Calgary’s Pembina Pipeline Corporation said it will expand its diluent handling facilities in Fort Saskatchewan, Alberta by proceeding with construction of the Canadian Diluent Hub (CDH). The company plans to build a large condensate and diluent terminal to augment facilities at its Heartland Terminal. The expansion will include above-ground storage space for 600,000 barrels. There will also be “multiple” pipeline connections, both inbound and outbound, as well as associated pumping and metering facilities. There are also plans to construct rail facilities and underground storage capacity. The expansion of the terminal facilities is estimated to cost $350 million.
Diluent is a thinning agent used to dilute thick crude oil. Diluents are composed of a mixture of organic compounds containing the lighter hydrocarbons naturally found in petroleum. Large amounts of diluent are needed to thin the heavy crude oil that comes from the Alberta oil sands, which is too thick to be pumped easily by pipeline. Similar products found in natural gas are referred to as condensate. Hydrogen and carbon make up the basis of almost all petroleum products refined from crude oil such as gasoline, jet fuel, asphalt and the petrochemicals that go into many consumer products.
According to energy giant Enbridge, diluent capacity is already stretched, with Alberta unable to make enough of it to handle growing oil sands production. Enbridge says that Canada’s oil production is expected to double by 2020, meaning supplies of diluent will have to keep pace.
Pembina’s existing diluent facilities in Fort Saskatchewan can handle approximately 20,000 barrels per day of rail import capacity, 500,000 barrels of underground diluent storage and approximately 180,000 barrels per day of existing delivery capacity to third-party diluent delivery pipelines.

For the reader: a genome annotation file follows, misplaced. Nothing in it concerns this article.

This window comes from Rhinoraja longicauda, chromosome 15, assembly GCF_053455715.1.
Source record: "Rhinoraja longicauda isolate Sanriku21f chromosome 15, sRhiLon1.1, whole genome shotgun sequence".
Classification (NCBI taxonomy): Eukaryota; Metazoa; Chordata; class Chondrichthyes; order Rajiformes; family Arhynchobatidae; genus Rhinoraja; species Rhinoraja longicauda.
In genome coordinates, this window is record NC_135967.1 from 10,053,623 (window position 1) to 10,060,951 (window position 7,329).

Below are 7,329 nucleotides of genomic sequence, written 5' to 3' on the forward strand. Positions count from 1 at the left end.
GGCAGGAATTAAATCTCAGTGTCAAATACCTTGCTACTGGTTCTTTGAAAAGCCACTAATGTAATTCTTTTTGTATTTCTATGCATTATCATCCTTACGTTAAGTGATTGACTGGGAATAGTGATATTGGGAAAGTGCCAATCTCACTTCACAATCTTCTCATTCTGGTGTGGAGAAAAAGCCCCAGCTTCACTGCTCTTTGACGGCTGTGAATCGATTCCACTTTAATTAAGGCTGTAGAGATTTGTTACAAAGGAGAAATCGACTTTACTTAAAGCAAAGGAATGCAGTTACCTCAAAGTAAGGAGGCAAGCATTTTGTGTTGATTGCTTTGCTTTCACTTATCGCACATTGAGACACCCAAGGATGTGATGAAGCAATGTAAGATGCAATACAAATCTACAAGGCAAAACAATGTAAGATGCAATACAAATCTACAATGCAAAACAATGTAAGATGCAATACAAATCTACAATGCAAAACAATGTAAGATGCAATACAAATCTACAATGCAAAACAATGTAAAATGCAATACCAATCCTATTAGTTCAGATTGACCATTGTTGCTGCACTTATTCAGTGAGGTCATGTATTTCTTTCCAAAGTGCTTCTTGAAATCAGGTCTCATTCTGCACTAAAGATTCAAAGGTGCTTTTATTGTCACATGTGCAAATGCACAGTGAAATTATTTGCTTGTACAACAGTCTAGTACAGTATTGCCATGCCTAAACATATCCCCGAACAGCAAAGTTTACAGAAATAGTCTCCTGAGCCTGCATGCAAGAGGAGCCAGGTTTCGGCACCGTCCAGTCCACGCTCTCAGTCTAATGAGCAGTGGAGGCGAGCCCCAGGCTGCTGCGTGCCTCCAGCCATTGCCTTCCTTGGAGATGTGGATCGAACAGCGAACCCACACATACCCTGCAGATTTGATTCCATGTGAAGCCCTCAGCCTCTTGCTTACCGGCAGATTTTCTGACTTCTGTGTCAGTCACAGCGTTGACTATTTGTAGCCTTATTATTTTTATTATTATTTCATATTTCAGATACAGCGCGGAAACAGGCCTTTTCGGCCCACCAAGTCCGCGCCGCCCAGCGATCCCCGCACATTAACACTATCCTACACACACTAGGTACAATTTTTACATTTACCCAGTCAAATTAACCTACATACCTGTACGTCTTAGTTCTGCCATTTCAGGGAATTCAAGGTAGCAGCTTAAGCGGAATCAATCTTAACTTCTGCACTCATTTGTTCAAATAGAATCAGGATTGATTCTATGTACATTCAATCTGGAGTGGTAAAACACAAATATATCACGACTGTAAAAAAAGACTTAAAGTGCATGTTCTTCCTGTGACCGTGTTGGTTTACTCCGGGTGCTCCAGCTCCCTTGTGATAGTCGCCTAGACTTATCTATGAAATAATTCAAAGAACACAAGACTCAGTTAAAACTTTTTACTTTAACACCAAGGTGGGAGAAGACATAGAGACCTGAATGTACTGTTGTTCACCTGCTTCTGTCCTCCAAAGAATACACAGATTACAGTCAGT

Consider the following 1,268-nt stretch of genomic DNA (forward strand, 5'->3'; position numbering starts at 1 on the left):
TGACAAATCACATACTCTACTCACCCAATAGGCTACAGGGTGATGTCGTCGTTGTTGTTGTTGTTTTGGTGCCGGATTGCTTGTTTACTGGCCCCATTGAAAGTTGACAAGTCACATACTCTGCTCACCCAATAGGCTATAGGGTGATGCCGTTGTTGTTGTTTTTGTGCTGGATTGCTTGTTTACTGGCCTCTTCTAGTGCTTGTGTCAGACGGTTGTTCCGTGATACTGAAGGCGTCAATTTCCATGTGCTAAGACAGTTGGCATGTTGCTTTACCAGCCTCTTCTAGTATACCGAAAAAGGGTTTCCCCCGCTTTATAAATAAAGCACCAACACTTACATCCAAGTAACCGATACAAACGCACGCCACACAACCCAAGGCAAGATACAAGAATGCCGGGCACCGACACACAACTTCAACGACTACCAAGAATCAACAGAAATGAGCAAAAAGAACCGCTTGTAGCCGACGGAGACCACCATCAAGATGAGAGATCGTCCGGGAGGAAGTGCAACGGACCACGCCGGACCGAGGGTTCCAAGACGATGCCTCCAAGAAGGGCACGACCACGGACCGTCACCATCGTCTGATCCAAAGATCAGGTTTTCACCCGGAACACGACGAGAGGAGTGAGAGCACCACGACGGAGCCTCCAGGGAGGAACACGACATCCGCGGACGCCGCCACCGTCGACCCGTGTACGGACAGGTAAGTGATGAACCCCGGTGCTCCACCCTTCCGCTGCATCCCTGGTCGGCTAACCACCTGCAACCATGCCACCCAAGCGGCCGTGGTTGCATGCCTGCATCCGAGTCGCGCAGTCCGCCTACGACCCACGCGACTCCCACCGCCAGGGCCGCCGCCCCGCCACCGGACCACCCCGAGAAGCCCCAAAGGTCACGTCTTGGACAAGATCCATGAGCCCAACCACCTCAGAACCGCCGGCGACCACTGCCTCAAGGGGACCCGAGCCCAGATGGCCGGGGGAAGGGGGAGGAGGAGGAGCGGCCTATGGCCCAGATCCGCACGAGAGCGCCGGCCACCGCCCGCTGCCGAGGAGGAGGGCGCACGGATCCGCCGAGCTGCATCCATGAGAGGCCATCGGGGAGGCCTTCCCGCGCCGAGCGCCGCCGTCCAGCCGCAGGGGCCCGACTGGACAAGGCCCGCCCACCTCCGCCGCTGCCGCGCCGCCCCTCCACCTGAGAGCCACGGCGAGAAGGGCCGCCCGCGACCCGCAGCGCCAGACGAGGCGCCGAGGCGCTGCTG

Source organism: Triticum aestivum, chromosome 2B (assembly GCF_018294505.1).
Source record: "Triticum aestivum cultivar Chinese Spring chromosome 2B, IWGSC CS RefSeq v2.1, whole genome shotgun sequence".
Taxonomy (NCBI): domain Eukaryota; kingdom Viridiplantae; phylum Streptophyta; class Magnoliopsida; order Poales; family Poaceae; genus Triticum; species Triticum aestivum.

The light hydrocarbons that collectively are referred to as diluent are condensed from natural gas wells (hence the name “condensate,”) or separated from other hydrocarbons at refineries that process crude oil into gasoline, jet fuel, diesel fuel and other petroleum products. Some of the hydrocarbons typically used as diluent are produced in Alberta – but not enough to meet the needs of growing production from the oil sands. With Canadian oil production expected to nearly double by 2020, increased supplies of diluent are needed to transport the thick Canadian crude to refineries.
The proposed facilities will accommodate contracted diluent supply volumes from the company’s previously announced field gas plant, pipeline and natural gas liquids, a statement from Pembina explains.
Pembina says that the CDH will offer customers a number of benefits, including direct access to a growing diluent and condensate supply of varying qualities and grades, direct connectivity to third-party market terminals and pipelines, and access to rail facilities for future export connections.
“This development, combined with our existing asset base, will allow us to provide our customers with a reliable and cost-competitive supply of not only condensate, but other diluents such as light sweet crude, synthetic crude oil and custom diluent blends,” said Paul Murphy, Pembina’s Senior Vice President, Pipeline & Crude Oil Facilities.